LGBCE's site uses cookies to make your experience easier. Close this box to accept or go to our cookies page to find out more

Newcastle upon Tyne

image map View our final recommendations

The Commission is carrying out an electoral review of Newcastle City Council.

 

The aim of the electoral review is to recommend ward boundaries that mean each councillor represents approximately the same number of voters. We also aim to ensure that the pattern of wards reflects the interests and identities of local communities as well as promoting effective local government. In order to achieve these aims, we need to re-draw ward boundaries across Newcastle upon Tyne.

Recommendations become law

The Newcastle upon Tyne (Electoral Changes) Order 2017, to implement recommendations made by the Local Government Boundary Commission for England (LGBCE) for new boundaries in Newcastle upon Tyne, was made on 8 November 2017.

New warding arrangements for Newcastle City Council have now successfully completed a 40 day period of Parliamentary scrutiny and will come into force at the local elections in 2018.

The Order for Newcastle City Council can be viewed through the following link.

Draft order laid in Parliament

On 10 July 2017, the Newcastle upon Tyne (Electoral Changes) Order 2017 was laid in draft in Parliament. Now that that draft Order has successfully passed through Parliament, it will give effect to the final recommendations that were consulted on during the Local Government Boundary Commission for England’s review of electoral arrangements in Newcastle upon Tyne, and published on 8 November 2016.

The draft Order can be viewed here.

The draft Order refers to a map which can be viewed here.

On 8 November 2016 we published final recommendations for future electoral arrangements in Newcastle City Council. The report is available in the link below:

To interact with the final recommendations mapping click on the image above to visit our consultation area. You can view both the existing and proposed boundaries and search by area or postcode.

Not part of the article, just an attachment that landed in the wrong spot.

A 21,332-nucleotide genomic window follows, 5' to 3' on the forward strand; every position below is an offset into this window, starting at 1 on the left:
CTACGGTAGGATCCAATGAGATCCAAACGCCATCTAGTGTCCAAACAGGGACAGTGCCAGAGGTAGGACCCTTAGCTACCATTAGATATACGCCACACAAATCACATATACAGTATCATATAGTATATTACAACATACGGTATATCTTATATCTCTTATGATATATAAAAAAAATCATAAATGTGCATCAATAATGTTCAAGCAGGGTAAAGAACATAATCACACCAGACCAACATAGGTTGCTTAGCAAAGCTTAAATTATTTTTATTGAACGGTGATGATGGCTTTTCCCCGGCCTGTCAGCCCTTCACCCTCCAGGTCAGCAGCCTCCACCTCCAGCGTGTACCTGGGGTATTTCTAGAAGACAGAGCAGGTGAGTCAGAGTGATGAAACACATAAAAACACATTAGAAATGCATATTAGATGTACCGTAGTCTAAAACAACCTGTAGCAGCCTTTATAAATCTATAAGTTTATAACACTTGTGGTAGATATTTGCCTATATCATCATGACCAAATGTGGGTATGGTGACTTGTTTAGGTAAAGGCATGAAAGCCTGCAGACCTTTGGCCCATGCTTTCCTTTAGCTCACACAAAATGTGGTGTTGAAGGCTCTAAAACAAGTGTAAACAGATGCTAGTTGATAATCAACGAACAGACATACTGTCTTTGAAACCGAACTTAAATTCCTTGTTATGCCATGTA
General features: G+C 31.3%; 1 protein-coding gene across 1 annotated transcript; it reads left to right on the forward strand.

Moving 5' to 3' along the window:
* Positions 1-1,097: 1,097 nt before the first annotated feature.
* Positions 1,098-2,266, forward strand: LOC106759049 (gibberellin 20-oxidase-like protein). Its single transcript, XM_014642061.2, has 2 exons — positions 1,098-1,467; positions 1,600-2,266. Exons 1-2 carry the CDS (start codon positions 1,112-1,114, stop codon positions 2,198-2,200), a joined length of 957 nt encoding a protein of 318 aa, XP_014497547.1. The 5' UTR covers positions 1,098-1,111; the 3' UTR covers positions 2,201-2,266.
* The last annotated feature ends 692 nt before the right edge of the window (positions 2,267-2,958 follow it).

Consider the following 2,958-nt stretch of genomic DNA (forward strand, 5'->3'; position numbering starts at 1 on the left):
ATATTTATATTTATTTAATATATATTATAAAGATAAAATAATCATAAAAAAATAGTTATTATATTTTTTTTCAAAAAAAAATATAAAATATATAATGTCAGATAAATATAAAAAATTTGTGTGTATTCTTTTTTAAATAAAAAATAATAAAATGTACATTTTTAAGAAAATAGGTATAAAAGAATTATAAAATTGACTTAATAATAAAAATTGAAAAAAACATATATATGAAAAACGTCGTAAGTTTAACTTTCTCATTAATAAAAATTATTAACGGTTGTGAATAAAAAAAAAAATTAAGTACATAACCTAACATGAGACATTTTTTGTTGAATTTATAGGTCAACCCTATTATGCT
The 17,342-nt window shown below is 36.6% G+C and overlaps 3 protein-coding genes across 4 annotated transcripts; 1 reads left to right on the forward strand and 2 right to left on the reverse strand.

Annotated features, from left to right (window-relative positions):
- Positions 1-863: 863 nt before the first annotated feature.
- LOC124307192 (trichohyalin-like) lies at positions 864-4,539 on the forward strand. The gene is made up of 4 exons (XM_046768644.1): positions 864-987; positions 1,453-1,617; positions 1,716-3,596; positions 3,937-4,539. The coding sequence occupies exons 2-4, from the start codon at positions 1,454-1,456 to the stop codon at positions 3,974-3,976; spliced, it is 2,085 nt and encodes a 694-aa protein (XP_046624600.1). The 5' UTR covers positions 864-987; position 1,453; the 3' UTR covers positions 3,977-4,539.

We have now completed our electoral review of Newcastle upon Tyne. The changes we have proposed must be approved by parliament. A draft Order - the legal document which brings into force our recommendations will be laid before parliament. The draft Order will provide for new electoral arrangements for Newcastle City Council to be implemented at the local elections in 2018.

Opinion Survey

We would like to invite you to participate in our online survey. The survey seeks feedback on the review processes and procedures, in order to identify improvements that can be made. We would be grateful if you could spare some time to complete the opinion survey.

The consultation closed on 22 August 2016.

Below are all of the submissions we received:

Local Residents:

All submissions from local residents are combined in the document below. At the front of each document is a list of names with links to the relevant submission:

Local Residents

Councillors:

Cllr Allibhai

Cllr Huddart

Cllr Kane 1

Cllr Kane 2

Cllr Lower

Cllr Pattison

Cllr Stone

Cllr Taylor 1

Cllr Taylor 2

Cllr Wood

Parish and Town Councils:

Woolsington Parish Council

Local Authority:

Newcastle City Council

Political Groups:

Newcastle East Labour Party

Newcastle Conservative Federation

Local Organisations:

Elswick Parish Church

Kingston Park Neighbourhood Forum

Throckley Leazes Tenants and Residents Group

West End Housing Cooperative

Petitions:

Kingston Park Neighbourhood Forum 1

Kingston Park Neighbourhood Forum 2

North Heaton Focus

 


 

On 28 June 2016 we published our draft recommendations for the electoral review of Newcastle City Council. Between 28 June and 22 August 2016 we are inviting comments on our draft recommendations. These can be found at the links below.

An overview map of our draft recommendations (PDF) is available. Please note: this map is very large and may take some time to download.

To interact with the draft recommendations mapping visit our consultation portal.You can view both the existing and proposed boundaries, searching by area or postcode, and Have your say.

You can also make a submission to the Newcastle electoral review through our consultation area, by sending an e-mail to reviews@lgbce.org.uk, or writing in to the following address:

   The Review Officer (Newcastle)
   Local Government Boundary Commission for England
   14th Floor Millbank Tower
   Millbank
   London
   SW1P 4QP